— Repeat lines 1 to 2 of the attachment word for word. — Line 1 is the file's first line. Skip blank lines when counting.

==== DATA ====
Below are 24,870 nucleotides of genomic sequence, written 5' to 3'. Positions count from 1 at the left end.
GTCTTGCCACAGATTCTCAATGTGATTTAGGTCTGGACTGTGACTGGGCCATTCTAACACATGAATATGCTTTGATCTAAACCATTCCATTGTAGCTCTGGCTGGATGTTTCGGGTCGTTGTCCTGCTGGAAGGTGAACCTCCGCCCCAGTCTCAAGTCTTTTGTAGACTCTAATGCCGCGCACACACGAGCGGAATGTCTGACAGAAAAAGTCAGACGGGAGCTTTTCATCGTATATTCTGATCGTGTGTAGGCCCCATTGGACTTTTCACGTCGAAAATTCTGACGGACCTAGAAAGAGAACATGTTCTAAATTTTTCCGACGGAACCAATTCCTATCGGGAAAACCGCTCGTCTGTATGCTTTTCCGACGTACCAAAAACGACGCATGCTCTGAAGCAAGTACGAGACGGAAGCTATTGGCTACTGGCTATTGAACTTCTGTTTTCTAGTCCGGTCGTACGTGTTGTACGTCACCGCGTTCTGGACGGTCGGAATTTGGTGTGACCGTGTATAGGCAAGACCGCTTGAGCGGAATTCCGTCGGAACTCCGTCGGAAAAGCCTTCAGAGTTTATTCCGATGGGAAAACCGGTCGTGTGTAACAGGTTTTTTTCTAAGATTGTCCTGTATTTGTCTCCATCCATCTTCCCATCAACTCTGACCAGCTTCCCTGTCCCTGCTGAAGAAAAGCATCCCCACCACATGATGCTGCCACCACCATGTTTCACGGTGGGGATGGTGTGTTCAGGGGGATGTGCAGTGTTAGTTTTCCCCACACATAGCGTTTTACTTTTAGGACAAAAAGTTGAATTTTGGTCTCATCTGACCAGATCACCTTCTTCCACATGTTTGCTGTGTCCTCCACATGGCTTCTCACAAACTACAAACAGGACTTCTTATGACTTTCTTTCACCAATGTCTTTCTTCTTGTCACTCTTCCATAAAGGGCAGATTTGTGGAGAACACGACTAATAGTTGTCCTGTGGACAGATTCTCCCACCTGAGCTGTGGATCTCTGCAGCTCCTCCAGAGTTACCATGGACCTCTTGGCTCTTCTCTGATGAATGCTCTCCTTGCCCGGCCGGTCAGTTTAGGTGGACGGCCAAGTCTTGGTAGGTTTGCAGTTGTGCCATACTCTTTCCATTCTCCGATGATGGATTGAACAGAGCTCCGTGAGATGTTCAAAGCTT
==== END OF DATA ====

Below are 24,870 nucleotides of genomic sequence, written 5' to 3'. Positions count from 1 at the left end.
GTCTTGCCACAGATTCTCAATGTGATTTAGGTCTGGACTGTGACTGGGCCATTCTAACACATGAATATGCTTTGATCTAAACCATTCCATTGTAGCTCTGGCTGGATGTTTCGGGTCGTTGTCCTGCTGGAAGGTGAACCTCCGCCCCAGTCTCAAGTCTTTTGTAGACTCTAATGCCGCGCACACACGAGCGGAATGTCTGACAGAAAAAGTCAGACGGGAGCTTTTCATCGTATATTCTGATCGTGTGTAGGCCCCATTGGACTTTTCACGTCGAAAATTCTGACGGACCTAGAAAGAGAACATGTTCTAAATTTTTCCGACGGAACCAATTCCTATCGGGAAAACCGCTCGTCTGTATGCTTTTCCGACGTACCAAAAACGACGCATGCTCTGAAGCAAGTACGAGACGGAAGCTATTGGCTACTGGCTATTGAACTTCTGTTTTCTAGTCCGGTCGTACGTGTTGTACGTCACCGCGTTCTGGACGGTCGGAATTTGGTGTGACCGTGTATAGGCAAGACCGCTTGAGCGGAATTCCGTCGGAACTCCGTCGGAAAAGCCTTCAGAGTTTATTCCGATGGGAAAACCGGTCGTGTGTAACAGGTTTTTTTCTAAGATTGTCCTGTATTTGTCTCCATCCATCTTCCCATCAACTCTGACCAGCTTCCCTGTCCCTGCTGAAGAAAAGCATCCCCACCACATGATGCTGCCACCACCATGTTTCACGGTGGGGATGGTGTGTTCAGGGGGATGTGCAGTGTTAGTTTTCCCCACACATAGCGTTTTACTTTTAGGACAAAAAGTTGAATTTTGGTCTCATCTGACCAGATCACCTTCTTCCACATGTTTGCTGTGTCCTCCACATGGCTTCTCACAAACTACAAACAGGACTTCTTATGACTTTCTTTCACCAATGTCTTTCTTCTTGTCACTCTTCCATAAAGGGCAGATTTGTGGAGAACACGACTAATAGTTGTCCTGTGGACAGATTCTCCCACCTGAGCTGTGGATCTCTGCAGCTCCTCCAGAGTTACCATGGACCTCTTGGCTCTTCTCTGATGAATGCTCTCCTTGCCCGGCCGGTCAGTTTAGGTGGACGGCCAAGTCTTGGTAGGTTTGCAGTTGTGCCATACTCTTTCCATTCTCCGATGATGGATTGAACAGAGCTCCGTGAGATGTTCAAAGCTT